Jason Grantz, an institutional consultant with Lexington, Ky.-based Unified Trust Retirement Plan Consulting Group, says there’s a big gap between the advisors who are real experts in qualified plans and newer advisors who are just learning the business while trying to attract clients.

He says that working with those who already have expertise in the 401(k) space is a good way to learn the business. Then they are splitting accounts instead of competing against each other for that business, Grantz explains.

Many new regulations have come into play during the past few years and more are on the way, including changes to the Securities and Exchange Commission’s and Department of Labor’s fiduciary standards.

“I do think it is a very specialized area of the broader financial marketplace, a poorly understood one in aggregate,” Grantz says. “Even in the circles I travel in, retirement plan professionals, there’s a spread between those who are elite and those who are just simply knowledgeable about providing service.”

There are two models out there advisors use for their business. Some want to be the best in the qualified plan space. Others operate on a more general contractor model where they work with other skilled people and bring them in as needed. Both models work very well, Grantz says.

The Online 401(k), for example, deals with numerous advisors who haven’t worked with a lot of 401(k) plans in the past.

“They say, ‘I don’t understand any of this. Make it easy for me. This is new for me. I don’t want to misstep. I don’t want to commit to work that is not profitable for me,’” says Craig Howell, director of business development at The Online 401(k).

“We’re one of a few vendors who are not interested in working with experts. We spend a lot of time helping advisors figure out if they want to be in the industry,” he says.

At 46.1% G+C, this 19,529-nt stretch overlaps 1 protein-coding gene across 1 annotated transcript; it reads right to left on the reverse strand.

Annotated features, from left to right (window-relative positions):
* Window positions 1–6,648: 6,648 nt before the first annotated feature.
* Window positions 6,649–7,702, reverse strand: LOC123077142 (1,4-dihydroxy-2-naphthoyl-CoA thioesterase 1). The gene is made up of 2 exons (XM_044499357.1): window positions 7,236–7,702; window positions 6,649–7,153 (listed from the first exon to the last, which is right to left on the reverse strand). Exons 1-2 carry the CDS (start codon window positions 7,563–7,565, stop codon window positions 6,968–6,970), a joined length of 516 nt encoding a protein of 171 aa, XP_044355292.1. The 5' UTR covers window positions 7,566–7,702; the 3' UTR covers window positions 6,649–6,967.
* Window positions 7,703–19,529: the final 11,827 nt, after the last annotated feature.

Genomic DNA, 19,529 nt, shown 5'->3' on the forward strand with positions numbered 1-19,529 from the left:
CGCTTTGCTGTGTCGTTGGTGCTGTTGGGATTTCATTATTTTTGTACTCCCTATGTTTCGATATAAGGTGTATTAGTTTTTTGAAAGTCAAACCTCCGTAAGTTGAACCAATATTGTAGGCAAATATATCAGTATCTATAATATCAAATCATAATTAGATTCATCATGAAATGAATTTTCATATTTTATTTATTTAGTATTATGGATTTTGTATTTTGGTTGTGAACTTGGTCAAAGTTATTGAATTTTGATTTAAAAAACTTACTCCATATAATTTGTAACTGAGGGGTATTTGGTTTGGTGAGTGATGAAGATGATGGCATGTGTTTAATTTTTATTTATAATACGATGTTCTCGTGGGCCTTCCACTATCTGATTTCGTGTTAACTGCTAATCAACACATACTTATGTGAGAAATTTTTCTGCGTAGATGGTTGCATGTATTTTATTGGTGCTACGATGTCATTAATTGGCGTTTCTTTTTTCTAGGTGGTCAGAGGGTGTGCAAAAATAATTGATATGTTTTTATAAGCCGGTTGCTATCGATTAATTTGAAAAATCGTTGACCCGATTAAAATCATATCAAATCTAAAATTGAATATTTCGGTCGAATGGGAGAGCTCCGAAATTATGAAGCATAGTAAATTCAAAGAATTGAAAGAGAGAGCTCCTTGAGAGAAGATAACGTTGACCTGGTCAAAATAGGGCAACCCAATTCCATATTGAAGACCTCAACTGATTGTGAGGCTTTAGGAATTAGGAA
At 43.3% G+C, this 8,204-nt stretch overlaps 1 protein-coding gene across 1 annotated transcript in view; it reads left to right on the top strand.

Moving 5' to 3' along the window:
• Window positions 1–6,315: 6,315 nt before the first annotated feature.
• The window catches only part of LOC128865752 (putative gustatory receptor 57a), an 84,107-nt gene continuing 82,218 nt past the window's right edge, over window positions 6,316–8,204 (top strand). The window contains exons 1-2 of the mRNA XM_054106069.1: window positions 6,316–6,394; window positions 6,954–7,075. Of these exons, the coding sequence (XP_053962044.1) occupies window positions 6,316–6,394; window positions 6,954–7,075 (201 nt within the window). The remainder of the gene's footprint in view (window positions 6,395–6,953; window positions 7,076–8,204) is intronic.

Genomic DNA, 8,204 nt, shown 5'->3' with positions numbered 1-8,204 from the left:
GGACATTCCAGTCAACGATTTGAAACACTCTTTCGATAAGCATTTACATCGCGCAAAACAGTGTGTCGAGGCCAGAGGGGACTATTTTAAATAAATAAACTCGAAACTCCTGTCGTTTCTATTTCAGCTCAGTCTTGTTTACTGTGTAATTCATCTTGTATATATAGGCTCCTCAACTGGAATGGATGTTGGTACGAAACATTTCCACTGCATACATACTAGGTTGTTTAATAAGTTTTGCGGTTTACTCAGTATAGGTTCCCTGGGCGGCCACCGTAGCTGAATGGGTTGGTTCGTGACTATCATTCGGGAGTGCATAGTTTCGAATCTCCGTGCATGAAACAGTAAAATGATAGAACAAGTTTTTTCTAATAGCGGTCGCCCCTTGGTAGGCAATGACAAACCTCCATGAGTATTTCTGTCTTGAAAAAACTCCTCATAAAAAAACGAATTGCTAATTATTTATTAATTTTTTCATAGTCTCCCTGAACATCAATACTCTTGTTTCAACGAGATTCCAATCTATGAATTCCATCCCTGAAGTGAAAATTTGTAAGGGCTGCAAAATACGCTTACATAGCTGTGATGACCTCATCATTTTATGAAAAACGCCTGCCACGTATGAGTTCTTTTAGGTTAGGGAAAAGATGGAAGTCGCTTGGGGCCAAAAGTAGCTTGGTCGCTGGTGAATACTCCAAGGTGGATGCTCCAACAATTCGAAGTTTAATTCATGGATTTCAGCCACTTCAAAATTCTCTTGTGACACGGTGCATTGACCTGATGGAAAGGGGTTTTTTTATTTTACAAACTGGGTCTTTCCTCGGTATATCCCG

“Organizations like mine, because we service that small business segment, we are highly packaged. An advisor doesn’t need to do much of anything,” Howell adds.

If advisors move up market they need to be more sophisticated. The small plan market is a good place to start, he says.

Howell asks individuals who approach his company if they want to be a 401(k) expert or if they want to aggressively pursue the 401(k) business. He also asks if they would rather work closely with employees rather than have ERISA expertise. Once they determine why they are doing it, he presents them with a series of questions about which services they want to provide:

  • Do you want to be an investment fiduciary? He points out that becoming a fiduciary is a big responsibility and has many liabilities. “It is not for everybody, in fact, for very few,” Howell says.
  • Do you want to have an understanding of plan design? This also requires expertise and training, he said, but there aren’t as many liabilities as when working with investments.